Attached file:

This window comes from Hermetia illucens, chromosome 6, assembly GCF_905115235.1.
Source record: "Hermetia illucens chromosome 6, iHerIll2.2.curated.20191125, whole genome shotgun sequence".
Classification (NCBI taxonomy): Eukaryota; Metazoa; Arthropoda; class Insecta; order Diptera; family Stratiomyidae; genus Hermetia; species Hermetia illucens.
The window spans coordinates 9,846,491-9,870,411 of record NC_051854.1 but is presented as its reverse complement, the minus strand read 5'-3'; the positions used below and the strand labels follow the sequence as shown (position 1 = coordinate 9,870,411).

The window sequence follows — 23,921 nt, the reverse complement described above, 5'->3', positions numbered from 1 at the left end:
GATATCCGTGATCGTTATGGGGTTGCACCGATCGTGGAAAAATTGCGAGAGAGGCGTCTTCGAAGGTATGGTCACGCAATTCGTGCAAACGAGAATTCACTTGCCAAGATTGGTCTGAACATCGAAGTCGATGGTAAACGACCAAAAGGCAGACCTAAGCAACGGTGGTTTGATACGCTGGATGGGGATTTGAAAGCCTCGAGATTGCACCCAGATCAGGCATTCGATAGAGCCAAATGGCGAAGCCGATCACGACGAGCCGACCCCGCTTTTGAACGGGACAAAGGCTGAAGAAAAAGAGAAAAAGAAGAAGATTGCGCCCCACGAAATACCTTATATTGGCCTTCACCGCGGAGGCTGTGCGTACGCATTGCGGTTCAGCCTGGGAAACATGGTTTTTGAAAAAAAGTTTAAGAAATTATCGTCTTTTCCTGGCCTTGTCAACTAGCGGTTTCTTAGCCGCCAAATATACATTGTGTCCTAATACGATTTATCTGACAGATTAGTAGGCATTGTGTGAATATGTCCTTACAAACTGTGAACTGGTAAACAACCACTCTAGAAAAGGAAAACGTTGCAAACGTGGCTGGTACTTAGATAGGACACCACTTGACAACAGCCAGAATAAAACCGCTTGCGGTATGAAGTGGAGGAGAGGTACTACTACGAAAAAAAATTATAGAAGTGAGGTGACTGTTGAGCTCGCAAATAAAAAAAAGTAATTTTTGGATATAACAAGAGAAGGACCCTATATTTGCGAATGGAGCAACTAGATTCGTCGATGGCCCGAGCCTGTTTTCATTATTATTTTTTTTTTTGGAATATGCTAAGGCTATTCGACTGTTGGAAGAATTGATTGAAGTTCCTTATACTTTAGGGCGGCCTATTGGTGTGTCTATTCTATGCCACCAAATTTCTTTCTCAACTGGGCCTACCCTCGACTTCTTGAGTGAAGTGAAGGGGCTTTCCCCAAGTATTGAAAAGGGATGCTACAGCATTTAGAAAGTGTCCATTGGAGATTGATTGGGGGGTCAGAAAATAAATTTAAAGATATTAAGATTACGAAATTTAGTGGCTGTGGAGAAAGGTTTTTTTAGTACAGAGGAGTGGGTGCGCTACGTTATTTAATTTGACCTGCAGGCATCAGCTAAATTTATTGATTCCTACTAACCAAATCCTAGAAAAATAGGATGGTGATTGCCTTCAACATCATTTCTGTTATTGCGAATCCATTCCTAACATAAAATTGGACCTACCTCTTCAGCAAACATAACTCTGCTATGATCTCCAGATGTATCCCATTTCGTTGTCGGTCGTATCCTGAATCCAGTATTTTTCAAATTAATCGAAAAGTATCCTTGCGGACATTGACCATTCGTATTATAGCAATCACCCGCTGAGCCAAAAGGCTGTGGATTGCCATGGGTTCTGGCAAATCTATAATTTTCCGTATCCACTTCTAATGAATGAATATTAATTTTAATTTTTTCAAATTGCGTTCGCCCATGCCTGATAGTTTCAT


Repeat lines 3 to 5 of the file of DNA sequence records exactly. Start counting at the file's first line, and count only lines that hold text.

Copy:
Classification (NCBI taxonomy): Eukaryota; Metazoa; Arthropoda; class Insecta; order Diptera; family Stratiomyidae; genus Hermetia; species Hermetia illucens.
The window spans coordinates 9,846,491-9,870,411 of record NC_051854.1 but is presented as its reverse complement, the minus strand read 5'-3'; the positions used below and the strand labels follow the sequence as shown (position 1 = coordinate 9,870,411).

The window sequence follows — 23,921 nt, the reverse complement described above, 5'->3', positions numbered from 1 at the left end: